could ever tell the beauty of her friendship, but I can say of it truly, "Love never faileth." Through years of difficult and trying work, through periods of terrible strain and grief, through ever-recurring times of intense pain, this was true. To the hard work which we did together for thirty years she brought a spirit of adventure and gaiety which nothing daunted. Of a gallant courage and a gentle courtesy she made life together a gracious thing. Even simple everyday pleasures when shared with her became touched with magic—wandering through the woods of her old home, or seeking the "blue gentians and frail columbines" of a Swiss mountain, or finding "beauty and life and light" in Italy.
In a record of her dreams which she kept during her final illness, Gore-Booth reflected that:
As in the parable of the Talents, everyone is given a gift. You cannot reach Eternal life till your acorn has grown into an oak-tree. And my own limitations, the rigid walls of my acorn, were shown me clearly. God wants us in heaven—this was the message… but the acorn cannot live in heaven, only the oak-tree. Therefore growth is the main object of Life.
But if Gore-Booth looked forward to a heaven after death, she also sought throughout her life to create another heaven for the living. The two concepts were for her inextricably linked, and in "Magna Peccatrix," she links the obligation to serve humanity to what was for her its source.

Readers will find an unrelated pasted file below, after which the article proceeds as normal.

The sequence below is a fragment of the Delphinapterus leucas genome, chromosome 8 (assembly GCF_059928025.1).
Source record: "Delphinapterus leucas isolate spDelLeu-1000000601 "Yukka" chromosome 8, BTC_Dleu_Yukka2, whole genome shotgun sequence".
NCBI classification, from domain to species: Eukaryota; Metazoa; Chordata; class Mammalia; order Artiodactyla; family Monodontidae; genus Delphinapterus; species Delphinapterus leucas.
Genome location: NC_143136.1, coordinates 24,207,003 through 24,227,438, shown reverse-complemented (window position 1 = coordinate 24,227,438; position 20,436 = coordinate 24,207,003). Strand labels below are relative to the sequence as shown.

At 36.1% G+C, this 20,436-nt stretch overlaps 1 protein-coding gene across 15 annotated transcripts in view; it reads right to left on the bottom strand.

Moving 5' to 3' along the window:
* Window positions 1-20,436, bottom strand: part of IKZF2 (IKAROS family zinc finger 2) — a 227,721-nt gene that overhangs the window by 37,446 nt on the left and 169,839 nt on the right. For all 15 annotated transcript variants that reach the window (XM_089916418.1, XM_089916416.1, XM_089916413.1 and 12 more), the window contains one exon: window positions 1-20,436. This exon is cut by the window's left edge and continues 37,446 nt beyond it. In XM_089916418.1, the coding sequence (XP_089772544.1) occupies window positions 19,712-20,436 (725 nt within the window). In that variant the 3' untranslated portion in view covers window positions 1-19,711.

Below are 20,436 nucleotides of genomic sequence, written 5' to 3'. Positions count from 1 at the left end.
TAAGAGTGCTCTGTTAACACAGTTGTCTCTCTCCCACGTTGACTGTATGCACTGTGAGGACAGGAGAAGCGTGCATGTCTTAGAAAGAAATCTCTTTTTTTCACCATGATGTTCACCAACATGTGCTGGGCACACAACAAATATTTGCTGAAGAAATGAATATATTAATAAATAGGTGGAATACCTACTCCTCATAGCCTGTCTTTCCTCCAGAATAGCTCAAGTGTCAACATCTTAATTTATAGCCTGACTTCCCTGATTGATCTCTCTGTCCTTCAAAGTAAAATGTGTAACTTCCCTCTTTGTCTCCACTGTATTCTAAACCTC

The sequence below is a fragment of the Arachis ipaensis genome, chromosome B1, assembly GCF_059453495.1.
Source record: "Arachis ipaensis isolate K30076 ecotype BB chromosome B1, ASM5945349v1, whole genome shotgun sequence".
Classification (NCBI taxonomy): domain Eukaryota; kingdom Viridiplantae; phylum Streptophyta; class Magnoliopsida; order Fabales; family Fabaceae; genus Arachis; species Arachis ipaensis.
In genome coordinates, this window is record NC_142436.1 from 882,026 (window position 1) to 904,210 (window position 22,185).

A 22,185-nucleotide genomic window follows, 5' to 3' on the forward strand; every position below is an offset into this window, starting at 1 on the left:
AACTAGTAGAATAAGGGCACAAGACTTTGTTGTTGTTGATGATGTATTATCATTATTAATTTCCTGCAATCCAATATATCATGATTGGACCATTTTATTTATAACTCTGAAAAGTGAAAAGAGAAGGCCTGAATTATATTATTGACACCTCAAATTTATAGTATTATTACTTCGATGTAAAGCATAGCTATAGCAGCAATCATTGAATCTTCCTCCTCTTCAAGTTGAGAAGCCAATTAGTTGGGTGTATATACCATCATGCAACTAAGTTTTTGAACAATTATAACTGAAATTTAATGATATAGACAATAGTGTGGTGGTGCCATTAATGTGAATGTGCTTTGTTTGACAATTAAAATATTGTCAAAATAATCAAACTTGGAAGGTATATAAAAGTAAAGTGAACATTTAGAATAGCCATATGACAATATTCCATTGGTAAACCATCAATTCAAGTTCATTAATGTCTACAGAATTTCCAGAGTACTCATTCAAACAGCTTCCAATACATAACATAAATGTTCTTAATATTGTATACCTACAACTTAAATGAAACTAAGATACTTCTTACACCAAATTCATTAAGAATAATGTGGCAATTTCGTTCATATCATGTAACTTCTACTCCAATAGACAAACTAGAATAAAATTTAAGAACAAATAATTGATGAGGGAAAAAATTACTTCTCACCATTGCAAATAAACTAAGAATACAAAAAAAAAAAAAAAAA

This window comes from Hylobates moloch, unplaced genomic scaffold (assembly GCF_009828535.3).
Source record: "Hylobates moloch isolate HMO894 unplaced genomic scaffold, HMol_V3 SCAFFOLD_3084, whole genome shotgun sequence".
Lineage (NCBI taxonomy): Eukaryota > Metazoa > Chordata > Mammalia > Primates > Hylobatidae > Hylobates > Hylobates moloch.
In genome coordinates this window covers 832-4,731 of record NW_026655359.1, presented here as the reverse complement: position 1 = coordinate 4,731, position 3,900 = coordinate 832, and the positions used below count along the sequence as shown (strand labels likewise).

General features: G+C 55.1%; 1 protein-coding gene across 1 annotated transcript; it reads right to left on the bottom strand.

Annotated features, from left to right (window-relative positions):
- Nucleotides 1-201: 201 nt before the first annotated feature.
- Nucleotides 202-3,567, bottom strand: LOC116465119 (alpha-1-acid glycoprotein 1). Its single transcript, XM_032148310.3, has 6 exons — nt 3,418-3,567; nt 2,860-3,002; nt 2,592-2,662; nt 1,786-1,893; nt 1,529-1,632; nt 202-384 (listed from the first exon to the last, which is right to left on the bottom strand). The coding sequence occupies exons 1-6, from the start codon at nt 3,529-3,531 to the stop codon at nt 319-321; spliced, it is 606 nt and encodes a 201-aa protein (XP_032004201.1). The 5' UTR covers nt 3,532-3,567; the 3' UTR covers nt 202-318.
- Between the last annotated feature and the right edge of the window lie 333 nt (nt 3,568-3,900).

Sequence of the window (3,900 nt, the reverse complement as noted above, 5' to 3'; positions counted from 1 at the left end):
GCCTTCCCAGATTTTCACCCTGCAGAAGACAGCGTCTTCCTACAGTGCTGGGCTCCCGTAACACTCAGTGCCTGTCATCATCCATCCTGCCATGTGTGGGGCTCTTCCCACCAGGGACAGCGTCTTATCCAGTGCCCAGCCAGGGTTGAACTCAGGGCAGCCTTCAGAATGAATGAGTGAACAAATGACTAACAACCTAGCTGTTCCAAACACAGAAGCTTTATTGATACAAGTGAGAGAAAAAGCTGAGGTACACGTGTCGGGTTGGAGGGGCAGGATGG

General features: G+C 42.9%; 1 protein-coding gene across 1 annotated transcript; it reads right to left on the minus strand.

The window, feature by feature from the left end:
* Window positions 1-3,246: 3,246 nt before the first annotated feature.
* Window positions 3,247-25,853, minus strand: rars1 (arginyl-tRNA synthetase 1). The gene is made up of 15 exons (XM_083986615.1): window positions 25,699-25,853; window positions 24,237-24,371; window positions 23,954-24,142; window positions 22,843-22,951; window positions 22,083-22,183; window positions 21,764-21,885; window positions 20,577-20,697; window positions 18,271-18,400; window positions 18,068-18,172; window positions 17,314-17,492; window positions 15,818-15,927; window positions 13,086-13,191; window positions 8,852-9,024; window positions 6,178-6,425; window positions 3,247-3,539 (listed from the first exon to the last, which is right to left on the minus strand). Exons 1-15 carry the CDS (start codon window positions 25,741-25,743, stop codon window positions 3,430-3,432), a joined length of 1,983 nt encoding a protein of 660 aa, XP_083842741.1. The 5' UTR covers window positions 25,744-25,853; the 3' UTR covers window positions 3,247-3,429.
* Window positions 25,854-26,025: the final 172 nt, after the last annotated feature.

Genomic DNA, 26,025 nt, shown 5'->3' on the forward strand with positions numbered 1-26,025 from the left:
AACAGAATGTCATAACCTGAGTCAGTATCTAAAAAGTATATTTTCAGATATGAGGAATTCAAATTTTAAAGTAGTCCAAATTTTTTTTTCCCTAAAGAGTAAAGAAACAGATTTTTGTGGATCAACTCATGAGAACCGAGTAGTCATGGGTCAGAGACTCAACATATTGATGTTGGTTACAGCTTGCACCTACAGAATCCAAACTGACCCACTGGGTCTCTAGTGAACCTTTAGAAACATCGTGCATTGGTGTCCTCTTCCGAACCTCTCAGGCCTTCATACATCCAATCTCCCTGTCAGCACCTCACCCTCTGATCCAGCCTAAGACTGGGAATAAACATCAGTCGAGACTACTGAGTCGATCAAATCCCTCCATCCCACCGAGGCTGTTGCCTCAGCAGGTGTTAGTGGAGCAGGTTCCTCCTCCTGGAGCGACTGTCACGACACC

What a man does for Christ he does for all,
Even the least of us; each fair deed done
Doth on all men in light and gladness fall,
The whole world's rainbow from the whole world's sun.
Gore-Booth, Eva. Poems: Complete Edition with a Biographical Introduction by Esther Roper. London: Longmans, Green, 1929.
Lewis, Gifford. Eva Gore-Booth and Esther Roper: A Biography. London: Pandora Press, 1988.
Fulford, R. Votes for Women. London: Faber and Faber, 1958.
Haverty, Anne. Constance Markievicz. London: Pandora Press, 1988.
Markievicz, Constance. Prison letters of Countess Markievicz. Edited by Esther Roper. London: Longmans, 1934.
Middleton, L. Women in the Labor Movement. London: Croom Helm, 1977.
Material on English suffrage movement in Fawcett Library, London, and in Manchester Central Library.
Rosemary Raughter , freelance writer in women's history, Dublin, Ireland